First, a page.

Elaine is hard on Cassandra because she needs her to succeed for both of them. If Cassandra doesn't fulfill her literary ambition, her mother's sacrifices were all for nothing. It's safe to assume that Cassandra's desire to write comes at least partially from seeing her mother trapped between passion and ambivalence. How could she not be drawn to the source of her mother's discontent? Cassandra is her mother's second chance, her sacrifice made tangible. She is never not aware of this.
How do you contend with a person who has given you so many things that you love about yourself at the expense of their own happiness? From a young age, Elaine always encouraged Cassandra to speak up and have her own ideas. By helping her find and hone her own voice, Elaine gave Cassandra the tools that she needed to become a writer. A large part of Cassandra's identity – professional and personal – comes from her mother. Even though they ultimately lived different lives, that bond can never be broken. In the end, Cassandra figures out how to come to terms with this and express herself honestly during the eulogy without sugarcoating the complexities of her relationship.
One other thing we can hope for is that women will stop being forced to choose between motherhood and a career. If men were full, equal partners in parenthood, women wouldn't have to sacrifice so much. If Cassandra's dad had been pulling his weight, maybe Elaine wouldn't have destroyed her notebook in a fit of rage. Some mothers are perfectly content staying at home with their children, focusing on raising them to be good humans. Others are keen to maintain separate work lives that provide them with satisfaction outside of their familial roles. Both are totally valid ways to live; neither deserve any scorn.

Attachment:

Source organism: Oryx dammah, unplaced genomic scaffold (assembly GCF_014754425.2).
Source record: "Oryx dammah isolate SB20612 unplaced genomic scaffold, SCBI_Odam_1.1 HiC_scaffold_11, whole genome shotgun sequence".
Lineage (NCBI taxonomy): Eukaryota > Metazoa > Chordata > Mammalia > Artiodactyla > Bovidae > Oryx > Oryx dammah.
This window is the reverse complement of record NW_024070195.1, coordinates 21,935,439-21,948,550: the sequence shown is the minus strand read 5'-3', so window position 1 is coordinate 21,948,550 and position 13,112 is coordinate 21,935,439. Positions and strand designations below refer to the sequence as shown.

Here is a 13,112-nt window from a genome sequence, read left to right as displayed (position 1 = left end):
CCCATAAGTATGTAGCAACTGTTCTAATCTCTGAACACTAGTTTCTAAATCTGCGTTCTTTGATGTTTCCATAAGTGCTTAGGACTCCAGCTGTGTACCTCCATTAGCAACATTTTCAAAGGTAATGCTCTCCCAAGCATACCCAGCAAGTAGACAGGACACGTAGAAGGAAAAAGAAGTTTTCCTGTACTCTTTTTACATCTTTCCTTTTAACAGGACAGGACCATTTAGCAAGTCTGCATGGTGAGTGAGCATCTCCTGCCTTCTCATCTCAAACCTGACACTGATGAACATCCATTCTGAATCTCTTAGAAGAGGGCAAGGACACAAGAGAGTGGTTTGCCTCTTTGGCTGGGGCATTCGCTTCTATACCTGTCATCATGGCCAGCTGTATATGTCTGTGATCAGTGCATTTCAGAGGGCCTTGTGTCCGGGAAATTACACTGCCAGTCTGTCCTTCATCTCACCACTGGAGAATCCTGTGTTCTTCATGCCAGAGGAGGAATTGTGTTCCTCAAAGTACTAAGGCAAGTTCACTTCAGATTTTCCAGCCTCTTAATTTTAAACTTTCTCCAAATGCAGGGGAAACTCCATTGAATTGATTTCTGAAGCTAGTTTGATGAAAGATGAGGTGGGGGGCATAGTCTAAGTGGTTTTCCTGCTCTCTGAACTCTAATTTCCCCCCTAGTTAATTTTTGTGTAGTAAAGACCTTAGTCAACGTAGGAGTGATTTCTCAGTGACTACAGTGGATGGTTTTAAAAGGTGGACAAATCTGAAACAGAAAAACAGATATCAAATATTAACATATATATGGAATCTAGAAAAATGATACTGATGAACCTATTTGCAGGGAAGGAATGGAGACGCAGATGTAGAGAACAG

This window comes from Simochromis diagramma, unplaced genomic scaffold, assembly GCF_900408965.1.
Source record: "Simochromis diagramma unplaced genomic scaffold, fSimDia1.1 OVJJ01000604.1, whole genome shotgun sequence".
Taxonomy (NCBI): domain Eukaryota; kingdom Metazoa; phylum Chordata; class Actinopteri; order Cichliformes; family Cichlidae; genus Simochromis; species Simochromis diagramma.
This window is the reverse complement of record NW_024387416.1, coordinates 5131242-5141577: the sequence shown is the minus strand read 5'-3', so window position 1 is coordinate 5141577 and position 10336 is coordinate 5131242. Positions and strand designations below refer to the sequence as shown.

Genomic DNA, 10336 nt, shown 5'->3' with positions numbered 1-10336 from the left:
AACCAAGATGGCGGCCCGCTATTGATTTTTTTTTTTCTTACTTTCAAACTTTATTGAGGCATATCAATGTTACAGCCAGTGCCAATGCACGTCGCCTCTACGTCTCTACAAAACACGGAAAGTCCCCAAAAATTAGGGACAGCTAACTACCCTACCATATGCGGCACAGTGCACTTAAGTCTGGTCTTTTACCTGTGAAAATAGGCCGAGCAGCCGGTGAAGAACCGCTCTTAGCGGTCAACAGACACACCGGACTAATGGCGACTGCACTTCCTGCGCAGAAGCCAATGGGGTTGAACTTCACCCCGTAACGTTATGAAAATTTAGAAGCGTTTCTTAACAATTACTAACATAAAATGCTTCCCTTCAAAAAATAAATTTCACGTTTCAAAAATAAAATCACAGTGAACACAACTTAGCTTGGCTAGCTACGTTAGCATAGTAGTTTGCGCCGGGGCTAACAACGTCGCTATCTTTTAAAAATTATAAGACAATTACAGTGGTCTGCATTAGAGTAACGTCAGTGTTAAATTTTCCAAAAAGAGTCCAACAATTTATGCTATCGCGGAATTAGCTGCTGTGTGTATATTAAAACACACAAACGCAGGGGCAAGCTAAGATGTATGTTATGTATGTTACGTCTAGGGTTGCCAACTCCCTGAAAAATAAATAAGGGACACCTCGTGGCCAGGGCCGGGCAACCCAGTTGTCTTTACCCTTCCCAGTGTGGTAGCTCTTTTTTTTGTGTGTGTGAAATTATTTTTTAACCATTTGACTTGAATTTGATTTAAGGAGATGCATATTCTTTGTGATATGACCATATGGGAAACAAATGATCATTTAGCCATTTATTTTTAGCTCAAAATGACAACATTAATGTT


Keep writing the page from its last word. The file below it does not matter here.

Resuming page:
- Lara Johnston's editing is a large part of what made this film work so damn well. The pacing was excellent with no scene overly long, and all of the doubling was brilliant.
- Dying face-first in a lemon loaf doesn't sound like the worst way to go.
- Things Elaine loved: romantic comedies, Alice Munroe, Margaret Atwood, Lawrence Hill, Ann-Marie MacDonald, nice jewelry, framed photos, perfume in old glass bottles, crossword puzzles, feeding the birds, playing along with Jeopardy, and the smell of cedar.
- Ruth Bader Ginsburg makes a brief appearance via TV clip!
- The overbearing fitting room attendant reminded me of the "Sex and the City" episode (S4E8) where Miranda's mother dies and she has to buy a black bra to go with her dress.
- What do you call someone who doesn’t believe in Santa Claus? Egg-nos-tic.
- Elaine has an extensive romantic comedies about weddings. There are a few notable anomalies in her collection: "The Stepford Wives" (2004), "Rachel Getting Married" (2008), "The Hours" (2002), and "Eternal Sunshine of the Spotless Mind" (2004), to name a few. I love that several of the titles look like burned copies with names handwritten on the DVD spines.
- Someone should really start a vineyard called "Medium Quality Lesbian Wedding Wine."